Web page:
Before we move on, a final comment. Instead of using the data directly, we used the counts, summarizing the number of occurrences of each digit in the dataset. That’s because the multinomial distribution models the probability of counts for each side of a \(k\)-sided dice rolled \(n\) times. Alternatively, we could have used data directly, without summarizing. To do that, we just need to replace the multinomial distribution by the categorical distribution, a special case of the multinomial with \(n = 1\):

def model(data):
    theta = pyro.sample('theta', dist.Dirichlet(torch.ones(6)))
    with pyro.plate('data', len(data)):
        pyro.sample('obs', dist.Categorical(theta), obs=data)

nuts_kernel = NUTS(model)
num_samples, warmup_steps = (1000, 200) if not smoke_test else (10, 10)
mcmc = MCMC(nuts_kernel, num_samples=num_samples, warmup_steps=warmup_steps) - 1)  # -1: we need to work with indices [0, 5] instead of [1, 6]
hmc_samples = {k: v.detach().cpu().numpy()
               for k, v in mcmc.get_samples().items()}
Sample: 100%|██████████| 1200/1200 [00:10, 112.07it/s, step size=6.78e-01, acc. prob=0.922]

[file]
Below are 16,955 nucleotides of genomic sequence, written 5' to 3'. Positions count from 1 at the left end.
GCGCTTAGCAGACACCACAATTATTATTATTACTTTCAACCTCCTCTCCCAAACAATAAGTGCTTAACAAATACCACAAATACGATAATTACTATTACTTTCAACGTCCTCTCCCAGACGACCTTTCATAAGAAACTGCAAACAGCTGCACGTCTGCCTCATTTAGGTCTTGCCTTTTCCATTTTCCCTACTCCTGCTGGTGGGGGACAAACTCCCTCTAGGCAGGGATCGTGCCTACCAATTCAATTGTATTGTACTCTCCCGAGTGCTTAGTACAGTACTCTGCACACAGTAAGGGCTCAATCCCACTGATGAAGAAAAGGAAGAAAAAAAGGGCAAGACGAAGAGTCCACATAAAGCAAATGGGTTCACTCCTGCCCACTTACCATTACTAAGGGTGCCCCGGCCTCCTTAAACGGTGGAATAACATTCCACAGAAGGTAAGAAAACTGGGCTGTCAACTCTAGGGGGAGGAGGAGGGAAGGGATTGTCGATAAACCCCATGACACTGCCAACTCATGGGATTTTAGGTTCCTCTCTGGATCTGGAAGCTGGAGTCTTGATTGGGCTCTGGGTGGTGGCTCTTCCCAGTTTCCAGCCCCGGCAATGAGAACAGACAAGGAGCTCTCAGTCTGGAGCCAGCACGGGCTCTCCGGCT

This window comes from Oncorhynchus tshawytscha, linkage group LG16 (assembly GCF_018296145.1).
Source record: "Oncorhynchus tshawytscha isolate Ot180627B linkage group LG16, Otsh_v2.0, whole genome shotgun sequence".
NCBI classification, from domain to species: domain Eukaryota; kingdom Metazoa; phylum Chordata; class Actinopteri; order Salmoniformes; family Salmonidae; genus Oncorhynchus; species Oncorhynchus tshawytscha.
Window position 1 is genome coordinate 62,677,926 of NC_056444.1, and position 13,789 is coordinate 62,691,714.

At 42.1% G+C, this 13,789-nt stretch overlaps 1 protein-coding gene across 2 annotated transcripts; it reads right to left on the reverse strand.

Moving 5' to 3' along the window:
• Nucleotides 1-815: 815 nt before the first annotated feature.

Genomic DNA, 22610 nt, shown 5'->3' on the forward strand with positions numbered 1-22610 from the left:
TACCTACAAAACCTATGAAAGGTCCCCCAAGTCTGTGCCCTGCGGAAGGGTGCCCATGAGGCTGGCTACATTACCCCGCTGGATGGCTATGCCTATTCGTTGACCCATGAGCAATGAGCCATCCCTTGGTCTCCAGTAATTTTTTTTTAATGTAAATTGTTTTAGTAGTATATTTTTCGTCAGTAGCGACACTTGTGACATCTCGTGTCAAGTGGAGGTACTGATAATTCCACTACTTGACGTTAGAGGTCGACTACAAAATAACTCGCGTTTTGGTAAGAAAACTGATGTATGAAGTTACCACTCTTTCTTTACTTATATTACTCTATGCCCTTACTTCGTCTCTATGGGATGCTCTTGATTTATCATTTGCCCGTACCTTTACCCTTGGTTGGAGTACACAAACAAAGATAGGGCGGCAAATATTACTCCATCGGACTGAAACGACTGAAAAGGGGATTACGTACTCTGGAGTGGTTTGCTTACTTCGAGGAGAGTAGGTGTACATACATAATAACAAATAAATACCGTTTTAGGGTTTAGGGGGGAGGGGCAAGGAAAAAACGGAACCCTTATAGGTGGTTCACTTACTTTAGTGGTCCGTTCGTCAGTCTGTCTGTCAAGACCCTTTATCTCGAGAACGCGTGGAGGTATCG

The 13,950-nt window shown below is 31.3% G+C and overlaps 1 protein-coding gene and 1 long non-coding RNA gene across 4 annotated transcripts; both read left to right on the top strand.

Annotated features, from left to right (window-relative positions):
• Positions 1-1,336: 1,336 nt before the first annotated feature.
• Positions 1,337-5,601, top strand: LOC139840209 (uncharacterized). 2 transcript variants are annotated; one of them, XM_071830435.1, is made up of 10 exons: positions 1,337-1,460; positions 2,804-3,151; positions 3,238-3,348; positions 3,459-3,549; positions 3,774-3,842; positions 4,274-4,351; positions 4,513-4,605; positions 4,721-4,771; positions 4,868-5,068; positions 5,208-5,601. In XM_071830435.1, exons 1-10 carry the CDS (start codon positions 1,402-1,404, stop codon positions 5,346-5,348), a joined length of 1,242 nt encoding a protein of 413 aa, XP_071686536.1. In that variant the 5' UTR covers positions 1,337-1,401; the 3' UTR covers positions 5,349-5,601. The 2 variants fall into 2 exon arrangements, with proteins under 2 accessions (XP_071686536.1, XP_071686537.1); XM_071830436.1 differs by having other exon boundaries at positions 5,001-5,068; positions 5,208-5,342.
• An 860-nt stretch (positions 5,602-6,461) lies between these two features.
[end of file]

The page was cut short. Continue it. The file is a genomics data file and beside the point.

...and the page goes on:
means = hmc_samples['theta'].mean(axis=0)
stds = hmc_samples['theta'].std(axis=0)
print('Inferred dice probabilities from the data (68% confidence intervals):')
for i in range(6):
    print('%d: %.2f ± %.2f' % (i + 1, means[i], stds[i]))
Inferred dice probabilities from the data (68% confidence intervals):
1: 0.08 ± 0.05
2: 0.06 ± 0.04
3: 0.28 ± 0.08
4: 0.06 ± 0.04
5: 0.42 ± 0.08
6: 0.11 ± 0.05

As expected, this produces the same inferences as computed earlier. Now that we’ve had a brief introduction to probabilistic programming in Pyro and reviewed a simple application of Dirichlet and multinomial/categorical distributions, we are ready to resume our LDA tutorial.

LDA pseudocode, mathematical form, and graphical model

We can define LDA more formally in 3 different ways: via pseudocode, via the mathematical form of the joint distribution, and via a probabilistic graphical model. Let’s start with the pseudocode.

Each document of the collection is represented as a mixture of topics, where each topic \(\beta_k\) is a probability distribution over the vocabulary (see the distributions over words on the left in Figure 1). We also use \(\beta\) to denote the matrix \(\beta = (\beta_1, ..., \beta_k)\). The generative process is then as described in the following algorithm:


Figure 2: Pseudocode for the generative process.